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ISLAMABAD: Pakistan has committed to the International Monetary Fund (IMF) that it would complete the process of privatization of two RLNG power plants and two small banks by June 2022 with proceeds to be channeled to debt reduction and poverty programs.

The Fund in its Staff Report prepared for the Executive Board’s consideration on February 2, 2022, disclosed that Pakistan authorities have committed that it will continue to implement several comprehensive structural reforms in an effort to attract investment and support growth and job creation notably focus on policies designed to reform state-owned enterprises (SOEs), improve the overall business environment; and enhance governance.

The government pledged to improve SOEs’ governance, transparency, and efficiency as well as limiting their fiscal risks.

To advance the privatization of two small public banks the government pledged to constitute the board of one bank by End-December 2021 and aim to complete the privatization process by end-June 2022; and complete the 2018-2020 outstanding annual audits of the other bank by the end-June 2022 and the 2021 annual audit by end-August 2022, with the aim to complete the privatization process by end-December 2022. In September 2021, the ECC approved a bailout for Pakistan International Airways (PIA) amounting to PRs 44 billion (of which, half is in cash and the remainder in sovereign guarantees) after Covid-related restrictions contributed to a deterioration of PIA’s already difficult financial situation.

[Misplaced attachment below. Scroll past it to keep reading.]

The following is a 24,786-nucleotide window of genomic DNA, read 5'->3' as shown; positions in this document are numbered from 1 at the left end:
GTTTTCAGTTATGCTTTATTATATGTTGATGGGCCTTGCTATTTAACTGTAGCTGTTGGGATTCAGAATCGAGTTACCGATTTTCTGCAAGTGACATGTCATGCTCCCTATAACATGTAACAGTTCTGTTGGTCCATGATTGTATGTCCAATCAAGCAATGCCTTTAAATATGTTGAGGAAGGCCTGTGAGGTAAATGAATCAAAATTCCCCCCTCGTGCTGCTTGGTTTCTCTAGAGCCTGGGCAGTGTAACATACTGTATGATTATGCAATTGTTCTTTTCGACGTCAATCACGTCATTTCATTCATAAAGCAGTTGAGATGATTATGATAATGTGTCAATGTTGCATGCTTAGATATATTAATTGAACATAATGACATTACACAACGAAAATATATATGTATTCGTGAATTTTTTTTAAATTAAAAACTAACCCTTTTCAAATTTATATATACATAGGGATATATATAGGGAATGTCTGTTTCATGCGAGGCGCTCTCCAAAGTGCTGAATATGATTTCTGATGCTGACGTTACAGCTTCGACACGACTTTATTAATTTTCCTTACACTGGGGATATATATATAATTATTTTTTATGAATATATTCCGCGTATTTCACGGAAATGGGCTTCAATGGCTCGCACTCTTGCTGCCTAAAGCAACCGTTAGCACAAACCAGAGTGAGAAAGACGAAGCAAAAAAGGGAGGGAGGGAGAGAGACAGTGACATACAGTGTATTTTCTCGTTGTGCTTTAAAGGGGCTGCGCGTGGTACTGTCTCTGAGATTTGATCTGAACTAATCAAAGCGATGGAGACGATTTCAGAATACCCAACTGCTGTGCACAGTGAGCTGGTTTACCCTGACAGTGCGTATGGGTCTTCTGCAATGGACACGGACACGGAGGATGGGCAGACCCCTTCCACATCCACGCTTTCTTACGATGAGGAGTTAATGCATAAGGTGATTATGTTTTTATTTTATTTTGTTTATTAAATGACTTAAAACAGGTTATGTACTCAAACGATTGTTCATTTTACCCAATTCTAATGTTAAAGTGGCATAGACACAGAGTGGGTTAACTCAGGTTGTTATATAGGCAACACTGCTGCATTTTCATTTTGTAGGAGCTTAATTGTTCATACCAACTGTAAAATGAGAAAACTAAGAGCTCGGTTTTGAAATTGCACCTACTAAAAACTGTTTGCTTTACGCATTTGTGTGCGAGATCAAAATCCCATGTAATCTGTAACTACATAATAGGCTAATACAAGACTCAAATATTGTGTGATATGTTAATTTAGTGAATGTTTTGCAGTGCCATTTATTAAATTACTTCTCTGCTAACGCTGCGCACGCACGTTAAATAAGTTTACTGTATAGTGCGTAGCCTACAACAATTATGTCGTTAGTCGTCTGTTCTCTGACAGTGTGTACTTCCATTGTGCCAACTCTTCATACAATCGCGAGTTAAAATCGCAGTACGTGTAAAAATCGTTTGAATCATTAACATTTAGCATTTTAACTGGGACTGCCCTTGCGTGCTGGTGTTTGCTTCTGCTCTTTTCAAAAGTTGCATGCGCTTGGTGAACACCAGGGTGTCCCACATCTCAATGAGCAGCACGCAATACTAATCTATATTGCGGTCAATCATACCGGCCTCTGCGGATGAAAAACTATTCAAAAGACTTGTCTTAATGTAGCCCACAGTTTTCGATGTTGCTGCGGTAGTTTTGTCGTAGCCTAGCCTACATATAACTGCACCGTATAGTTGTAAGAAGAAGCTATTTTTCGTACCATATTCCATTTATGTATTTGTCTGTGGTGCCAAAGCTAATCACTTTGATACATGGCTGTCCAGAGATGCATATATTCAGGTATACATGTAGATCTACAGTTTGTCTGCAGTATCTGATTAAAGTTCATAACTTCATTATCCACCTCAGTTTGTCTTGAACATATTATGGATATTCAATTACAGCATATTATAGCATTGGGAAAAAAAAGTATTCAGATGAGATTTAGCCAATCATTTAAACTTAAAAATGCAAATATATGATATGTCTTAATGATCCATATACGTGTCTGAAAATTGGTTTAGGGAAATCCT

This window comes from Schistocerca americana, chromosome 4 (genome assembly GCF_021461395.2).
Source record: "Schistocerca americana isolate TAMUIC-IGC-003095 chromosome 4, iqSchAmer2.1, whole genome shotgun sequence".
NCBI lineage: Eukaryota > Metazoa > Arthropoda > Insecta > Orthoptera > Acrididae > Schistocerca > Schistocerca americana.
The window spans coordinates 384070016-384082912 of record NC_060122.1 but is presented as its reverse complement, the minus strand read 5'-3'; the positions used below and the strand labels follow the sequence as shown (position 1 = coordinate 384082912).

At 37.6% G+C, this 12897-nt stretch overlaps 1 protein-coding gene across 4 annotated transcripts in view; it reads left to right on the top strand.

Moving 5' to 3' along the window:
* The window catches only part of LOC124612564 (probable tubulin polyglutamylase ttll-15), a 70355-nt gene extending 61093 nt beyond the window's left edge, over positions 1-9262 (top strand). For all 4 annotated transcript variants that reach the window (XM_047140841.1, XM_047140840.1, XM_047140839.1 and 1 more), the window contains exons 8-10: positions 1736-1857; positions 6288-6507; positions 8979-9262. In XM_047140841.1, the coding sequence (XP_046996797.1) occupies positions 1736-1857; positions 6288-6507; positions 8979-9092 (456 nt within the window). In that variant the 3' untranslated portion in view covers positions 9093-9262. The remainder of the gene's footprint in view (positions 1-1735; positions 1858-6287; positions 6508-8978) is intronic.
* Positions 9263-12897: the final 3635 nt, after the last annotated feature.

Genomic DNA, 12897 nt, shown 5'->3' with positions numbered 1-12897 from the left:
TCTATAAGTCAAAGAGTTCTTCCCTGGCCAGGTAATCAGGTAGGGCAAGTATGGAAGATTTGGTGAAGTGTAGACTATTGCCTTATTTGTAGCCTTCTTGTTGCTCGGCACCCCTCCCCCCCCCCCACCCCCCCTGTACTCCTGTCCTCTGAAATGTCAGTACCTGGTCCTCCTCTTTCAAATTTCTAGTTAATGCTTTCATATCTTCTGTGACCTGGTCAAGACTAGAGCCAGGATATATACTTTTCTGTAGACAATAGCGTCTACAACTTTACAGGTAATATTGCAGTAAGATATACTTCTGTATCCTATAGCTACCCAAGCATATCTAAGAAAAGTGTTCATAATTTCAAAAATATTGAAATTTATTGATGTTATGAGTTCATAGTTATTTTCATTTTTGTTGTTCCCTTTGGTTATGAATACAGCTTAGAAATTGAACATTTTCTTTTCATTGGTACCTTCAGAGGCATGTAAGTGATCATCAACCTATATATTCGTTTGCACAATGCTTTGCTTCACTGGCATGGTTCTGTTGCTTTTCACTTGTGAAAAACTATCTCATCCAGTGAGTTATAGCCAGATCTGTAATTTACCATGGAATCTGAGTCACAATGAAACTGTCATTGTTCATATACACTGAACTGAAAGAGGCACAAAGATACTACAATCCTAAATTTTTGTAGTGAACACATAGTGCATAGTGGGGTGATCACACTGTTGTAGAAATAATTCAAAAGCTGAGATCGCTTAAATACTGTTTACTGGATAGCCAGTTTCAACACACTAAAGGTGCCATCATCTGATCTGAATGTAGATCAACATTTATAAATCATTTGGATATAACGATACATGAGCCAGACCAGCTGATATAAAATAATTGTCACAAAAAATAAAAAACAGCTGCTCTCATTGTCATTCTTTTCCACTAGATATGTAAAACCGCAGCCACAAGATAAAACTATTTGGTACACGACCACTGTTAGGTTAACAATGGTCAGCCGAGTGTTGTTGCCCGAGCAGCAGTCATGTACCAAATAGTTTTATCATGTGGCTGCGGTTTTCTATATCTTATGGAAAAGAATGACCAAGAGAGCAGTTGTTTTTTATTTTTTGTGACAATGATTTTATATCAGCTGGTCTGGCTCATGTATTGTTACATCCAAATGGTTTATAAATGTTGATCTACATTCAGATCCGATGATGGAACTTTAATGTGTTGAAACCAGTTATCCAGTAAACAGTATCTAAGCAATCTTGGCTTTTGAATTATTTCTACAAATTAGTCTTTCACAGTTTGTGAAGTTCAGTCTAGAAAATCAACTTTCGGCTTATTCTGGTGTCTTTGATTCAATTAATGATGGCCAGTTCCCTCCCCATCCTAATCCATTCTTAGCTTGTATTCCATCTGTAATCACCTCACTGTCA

RLNG power plants’ sell-off: JP Morgan team briefed on investment opportunities

The report further noted that Pakistan’s SOE sector is saddled by poor performance and weak corporate governance, posing significant fiscal risks.

Non-financial commercial SOEs held total assets amounting to 44 percent of GDP in 2019 (up from 31 percent of GDP in 2015), but only provided about 0.7 percent of total formal employment.

Based on a comprehensive triage report published by the Ministry of Finance in 2021, which provides a snapshot of the federal-level SOE landscape as of the end-fiscal year 2019, there are 213 SOEs, of which only 85 are commercial operations (18 financial and 67 non-financial).

The overall revenues of all non-financial commercial SOEs in the fiscal year 2019 were about Rs 5 trillion (14 percent of GDP). Despite their important role in the economy, the financial performance of many SOEs is weak, with one-third are consistently generating losses.

The IMF called on the authorities to accelerate the legal, regulatory, and policy framework update of the SOE sector. A key element remains the parliamentary approval of the SOE law in line with IMF recommendations. It aims to: (i) define a rationale for state ownership; (ii) ensure commercially sound SOE operations; and (iii) regulate oversight and ownership arrangements.

Additional steps include defining a new ownership policy, amending several SOEs’ Acts, and operationalising a central monitoring unit within the Ministry of Finance. To further foster efficiency and reduce fiscal risks, the Fund advised to follow through with a gradual reduction of the footprint of the state in the economy, with only a small number of SOEs considered strategic under state ownership (as determined in the triage finalized with World Bank TA in March 2021) which included finalizing the divestment of two LNG-based power plants and two small public banks.

The Fund insisted that regular and timely audits of key SOEs remain crucial, including of the Utility Stores Corporation.

Copyright Business Recorder, 2022


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